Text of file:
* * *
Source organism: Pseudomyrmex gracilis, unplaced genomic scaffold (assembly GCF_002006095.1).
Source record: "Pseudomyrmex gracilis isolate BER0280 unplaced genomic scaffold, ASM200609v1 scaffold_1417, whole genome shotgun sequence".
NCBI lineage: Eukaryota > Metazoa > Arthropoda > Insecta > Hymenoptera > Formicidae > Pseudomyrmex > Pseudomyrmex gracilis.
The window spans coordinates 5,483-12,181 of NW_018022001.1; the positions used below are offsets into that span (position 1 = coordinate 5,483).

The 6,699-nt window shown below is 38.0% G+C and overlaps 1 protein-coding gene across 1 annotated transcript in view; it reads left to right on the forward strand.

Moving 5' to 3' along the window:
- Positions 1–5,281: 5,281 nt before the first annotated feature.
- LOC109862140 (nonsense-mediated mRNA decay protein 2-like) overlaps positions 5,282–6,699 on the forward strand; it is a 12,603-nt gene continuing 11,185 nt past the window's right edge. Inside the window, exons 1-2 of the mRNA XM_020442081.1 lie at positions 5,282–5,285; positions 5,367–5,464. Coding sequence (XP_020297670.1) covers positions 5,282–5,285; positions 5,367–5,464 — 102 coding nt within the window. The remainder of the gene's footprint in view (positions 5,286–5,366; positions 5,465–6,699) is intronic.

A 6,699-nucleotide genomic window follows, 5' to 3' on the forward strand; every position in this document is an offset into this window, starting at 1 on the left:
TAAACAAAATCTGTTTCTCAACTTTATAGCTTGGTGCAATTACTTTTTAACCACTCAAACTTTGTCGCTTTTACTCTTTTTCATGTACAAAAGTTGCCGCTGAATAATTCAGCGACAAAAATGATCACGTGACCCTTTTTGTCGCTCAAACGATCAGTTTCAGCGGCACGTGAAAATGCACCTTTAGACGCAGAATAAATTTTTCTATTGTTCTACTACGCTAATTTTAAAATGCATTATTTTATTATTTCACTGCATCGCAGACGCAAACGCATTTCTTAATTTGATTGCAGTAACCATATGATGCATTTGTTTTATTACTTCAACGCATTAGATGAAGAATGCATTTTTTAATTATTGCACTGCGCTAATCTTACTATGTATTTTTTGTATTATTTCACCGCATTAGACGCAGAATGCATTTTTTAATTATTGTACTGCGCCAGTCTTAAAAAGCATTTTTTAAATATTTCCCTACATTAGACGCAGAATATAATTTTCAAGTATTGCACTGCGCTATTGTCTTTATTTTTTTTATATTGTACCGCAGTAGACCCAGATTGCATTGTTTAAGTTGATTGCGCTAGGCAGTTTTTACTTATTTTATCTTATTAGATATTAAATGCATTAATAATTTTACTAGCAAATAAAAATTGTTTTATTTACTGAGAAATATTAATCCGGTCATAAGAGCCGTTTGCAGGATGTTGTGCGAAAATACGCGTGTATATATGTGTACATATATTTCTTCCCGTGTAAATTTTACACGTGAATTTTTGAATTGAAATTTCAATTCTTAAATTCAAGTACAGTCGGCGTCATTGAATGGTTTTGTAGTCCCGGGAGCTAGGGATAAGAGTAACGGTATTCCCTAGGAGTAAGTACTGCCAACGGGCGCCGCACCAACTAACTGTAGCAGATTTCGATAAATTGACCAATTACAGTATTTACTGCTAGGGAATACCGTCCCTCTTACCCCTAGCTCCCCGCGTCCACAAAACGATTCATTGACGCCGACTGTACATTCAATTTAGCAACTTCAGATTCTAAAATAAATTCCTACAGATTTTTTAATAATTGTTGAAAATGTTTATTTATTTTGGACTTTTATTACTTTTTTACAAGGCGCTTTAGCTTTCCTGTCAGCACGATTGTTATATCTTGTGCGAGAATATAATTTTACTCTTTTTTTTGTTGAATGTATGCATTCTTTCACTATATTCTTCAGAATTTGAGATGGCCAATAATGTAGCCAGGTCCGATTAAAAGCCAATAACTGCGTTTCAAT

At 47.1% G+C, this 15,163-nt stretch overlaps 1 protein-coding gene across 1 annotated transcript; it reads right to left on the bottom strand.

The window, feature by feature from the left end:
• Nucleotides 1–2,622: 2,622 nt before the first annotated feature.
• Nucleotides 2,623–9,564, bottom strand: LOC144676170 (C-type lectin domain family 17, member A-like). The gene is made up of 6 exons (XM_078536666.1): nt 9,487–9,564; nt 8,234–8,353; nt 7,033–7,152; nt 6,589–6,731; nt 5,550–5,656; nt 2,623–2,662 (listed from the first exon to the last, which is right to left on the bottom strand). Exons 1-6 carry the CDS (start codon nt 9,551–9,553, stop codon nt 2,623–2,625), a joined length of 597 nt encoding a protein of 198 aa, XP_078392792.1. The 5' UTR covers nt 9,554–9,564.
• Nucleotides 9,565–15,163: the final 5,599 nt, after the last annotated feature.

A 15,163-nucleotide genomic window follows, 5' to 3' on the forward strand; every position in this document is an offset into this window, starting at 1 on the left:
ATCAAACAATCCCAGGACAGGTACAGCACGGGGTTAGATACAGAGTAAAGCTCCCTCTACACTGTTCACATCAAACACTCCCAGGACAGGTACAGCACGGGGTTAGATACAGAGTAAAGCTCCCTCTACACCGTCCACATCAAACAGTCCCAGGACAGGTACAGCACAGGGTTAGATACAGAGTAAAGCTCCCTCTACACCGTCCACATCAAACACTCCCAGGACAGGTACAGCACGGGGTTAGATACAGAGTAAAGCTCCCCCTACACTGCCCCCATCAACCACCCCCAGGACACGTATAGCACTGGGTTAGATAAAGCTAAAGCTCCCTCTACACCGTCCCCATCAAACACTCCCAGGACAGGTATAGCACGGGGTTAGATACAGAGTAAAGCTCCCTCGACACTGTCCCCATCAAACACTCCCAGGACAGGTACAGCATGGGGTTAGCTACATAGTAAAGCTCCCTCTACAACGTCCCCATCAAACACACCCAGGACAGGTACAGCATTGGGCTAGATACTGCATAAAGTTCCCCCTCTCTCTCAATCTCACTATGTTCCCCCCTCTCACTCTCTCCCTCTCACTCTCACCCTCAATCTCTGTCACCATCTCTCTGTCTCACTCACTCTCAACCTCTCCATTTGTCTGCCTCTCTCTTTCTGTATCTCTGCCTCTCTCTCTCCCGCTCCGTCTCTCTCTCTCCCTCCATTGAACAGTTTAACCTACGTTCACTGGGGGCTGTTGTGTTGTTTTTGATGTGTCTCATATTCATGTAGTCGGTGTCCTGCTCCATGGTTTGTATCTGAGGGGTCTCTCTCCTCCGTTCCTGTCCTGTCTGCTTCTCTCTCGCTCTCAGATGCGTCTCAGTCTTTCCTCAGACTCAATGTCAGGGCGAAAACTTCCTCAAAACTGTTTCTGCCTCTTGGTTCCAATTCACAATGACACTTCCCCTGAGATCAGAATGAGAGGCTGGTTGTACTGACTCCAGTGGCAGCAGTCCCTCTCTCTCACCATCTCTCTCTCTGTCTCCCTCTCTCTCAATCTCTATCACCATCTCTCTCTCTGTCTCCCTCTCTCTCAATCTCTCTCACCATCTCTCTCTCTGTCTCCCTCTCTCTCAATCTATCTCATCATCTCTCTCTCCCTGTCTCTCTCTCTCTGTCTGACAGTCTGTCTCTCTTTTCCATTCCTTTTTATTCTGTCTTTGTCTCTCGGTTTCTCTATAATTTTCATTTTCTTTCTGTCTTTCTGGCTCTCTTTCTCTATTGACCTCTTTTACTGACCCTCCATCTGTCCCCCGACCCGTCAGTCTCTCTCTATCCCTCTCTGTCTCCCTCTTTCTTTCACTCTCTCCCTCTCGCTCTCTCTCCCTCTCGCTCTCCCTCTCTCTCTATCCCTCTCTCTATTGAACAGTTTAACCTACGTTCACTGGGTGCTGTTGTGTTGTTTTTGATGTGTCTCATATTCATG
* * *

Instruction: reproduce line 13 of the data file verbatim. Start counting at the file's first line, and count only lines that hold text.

• Nucleotides 1–2,622: 2,622 nt before the first annotated feature.